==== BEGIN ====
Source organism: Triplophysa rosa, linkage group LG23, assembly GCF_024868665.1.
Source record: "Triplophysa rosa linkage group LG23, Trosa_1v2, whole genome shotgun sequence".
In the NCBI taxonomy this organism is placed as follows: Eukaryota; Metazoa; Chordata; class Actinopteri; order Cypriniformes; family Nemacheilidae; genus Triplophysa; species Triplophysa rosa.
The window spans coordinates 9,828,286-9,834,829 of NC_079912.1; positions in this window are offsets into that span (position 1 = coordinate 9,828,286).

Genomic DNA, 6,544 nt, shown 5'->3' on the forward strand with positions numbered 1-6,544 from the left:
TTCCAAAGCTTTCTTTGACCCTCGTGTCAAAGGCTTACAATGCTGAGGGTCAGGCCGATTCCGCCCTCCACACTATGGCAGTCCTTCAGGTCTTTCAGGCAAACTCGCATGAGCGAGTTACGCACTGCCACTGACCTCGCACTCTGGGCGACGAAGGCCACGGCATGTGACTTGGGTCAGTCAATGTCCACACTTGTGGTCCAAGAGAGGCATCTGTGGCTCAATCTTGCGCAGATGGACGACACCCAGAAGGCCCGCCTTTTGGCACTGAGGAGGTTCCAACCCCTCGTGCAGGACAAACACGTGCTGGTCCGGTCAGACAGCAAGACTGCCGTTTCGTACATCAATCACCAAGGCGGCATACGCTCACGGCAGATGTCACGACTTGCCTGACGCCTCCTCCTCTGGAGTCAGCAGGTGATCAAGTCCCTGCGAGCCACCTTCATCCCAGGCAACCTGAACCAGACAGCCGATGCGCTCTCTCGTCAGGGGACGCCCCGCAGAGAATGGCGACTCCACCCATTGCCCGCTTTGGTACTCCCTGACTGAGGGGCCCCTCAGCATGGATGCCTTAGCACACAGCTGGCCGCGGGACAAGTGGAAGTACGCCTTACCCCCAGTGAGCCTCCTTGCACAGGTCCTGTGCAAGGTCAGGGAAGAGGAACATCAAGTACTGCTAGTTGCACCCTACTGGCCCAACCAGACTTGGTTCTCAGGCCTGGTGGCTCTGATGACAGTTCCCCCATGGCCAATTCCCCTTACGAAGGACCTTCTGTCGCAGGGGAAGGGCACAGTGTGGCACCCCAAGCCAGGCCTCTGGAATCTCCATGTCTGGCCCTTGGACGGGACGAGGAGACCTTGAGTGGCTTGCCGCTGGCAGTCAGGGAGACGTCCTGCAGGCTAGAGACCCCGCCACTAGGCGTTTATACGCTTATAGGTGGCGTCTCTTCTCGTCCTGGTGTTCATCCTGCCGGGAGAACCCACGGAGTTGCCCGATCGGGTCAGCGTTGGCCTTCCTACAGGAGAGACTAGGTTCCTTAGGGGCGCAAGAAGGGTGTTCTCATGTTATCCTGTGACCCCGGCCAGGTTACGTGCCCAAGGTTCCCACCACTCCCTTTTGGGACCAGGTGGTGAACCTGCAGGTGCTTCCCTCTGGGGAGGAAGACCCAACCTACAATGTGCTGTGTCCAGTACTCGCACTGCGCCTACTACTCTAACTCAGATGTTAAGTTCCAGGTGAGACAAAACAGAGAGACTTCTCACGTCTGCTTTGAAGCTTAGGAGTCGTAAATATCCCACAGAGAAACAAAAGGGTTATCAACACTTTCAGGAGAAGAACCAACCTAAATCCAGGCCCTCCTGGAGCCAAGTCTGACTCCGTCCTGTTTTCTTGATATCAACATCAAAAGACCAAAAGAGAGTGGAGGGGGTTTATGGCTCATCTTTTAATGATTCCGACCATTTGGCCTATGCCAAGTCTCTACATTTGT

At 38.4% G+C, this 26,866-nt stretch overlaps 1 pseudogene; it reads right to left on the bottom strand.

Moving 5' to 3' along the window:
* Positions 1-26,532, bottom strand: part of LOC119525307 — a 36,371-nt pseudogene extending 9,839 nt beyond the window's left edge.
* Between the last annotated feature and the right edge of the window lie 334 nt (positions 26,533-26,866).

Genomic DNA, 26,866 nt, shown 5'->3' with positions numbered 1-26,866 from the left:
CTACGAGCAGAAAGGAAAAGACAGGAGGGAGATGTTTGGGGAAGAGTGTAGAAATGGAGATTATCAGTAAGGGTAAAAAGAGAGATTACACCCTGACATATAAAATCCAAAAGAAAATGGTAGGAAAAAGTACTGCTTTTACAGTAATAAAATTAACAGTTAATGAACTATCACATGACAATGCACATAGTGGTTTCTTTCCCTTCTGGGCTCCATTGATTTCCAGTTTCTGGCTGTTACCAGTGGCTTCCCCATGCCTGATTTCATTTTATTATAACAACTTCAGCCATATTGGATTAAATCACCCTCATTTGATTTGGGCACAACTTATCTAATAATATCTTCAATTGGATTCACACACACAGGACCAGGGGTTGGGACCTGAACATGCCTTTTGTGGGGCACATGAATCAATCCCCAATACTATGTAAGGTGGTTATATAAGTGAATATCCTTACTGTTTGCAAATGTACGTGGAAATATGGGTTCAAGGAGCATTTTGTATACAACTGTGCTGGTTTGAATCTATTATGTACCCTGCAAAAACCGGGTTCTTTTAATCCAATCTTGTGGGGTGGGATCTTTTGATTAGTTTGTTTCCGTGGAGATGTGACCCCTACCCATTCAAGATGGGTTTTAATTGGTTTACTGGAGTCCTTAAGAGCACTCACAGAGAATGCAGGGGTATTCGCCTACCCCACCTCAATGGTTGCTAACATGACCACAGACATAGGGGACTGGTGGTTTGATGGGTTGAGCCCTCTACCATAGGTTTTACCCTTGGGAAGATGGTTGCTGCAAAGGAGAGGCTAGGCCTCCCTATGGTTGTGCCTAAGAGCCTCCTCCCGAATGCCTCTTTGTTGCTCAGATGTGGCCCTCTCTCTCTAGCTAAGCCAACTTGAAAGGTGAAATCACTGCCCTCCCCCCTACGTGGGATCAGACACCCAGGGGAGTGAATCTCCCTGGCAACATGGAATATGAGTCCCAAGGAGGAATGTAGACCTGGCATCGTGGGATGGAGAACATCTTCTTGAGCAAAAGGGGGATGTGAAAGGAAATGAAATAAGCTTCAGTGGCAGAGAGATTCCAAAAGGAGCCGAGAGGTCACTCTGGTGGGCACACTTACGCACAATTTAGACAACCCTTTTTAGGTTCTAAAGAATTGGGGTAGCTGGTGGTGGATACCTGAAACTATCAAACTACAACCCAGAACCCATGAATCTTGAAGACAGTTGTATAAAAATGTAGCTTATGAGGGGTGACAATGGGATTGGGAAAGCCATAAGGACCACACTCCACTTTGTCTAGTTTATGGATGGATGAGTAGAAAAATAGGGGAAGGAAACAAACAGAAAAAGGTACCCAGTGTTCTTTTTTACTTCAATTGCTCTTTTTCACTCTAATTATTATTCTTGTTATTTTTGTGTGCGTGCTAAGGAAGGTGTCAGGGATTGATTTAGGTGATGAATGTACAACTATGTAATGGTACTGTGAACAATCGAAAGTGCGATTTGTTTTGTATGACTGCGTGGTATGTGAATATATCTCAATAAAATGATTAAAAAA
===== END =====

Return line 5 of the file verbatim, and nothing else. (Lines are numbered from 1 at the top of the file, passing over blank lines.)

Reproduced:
Genomic DNA, 6,544 nt, shown 5'->3' on the forward strand with positions numbered 1-6,544 from the left: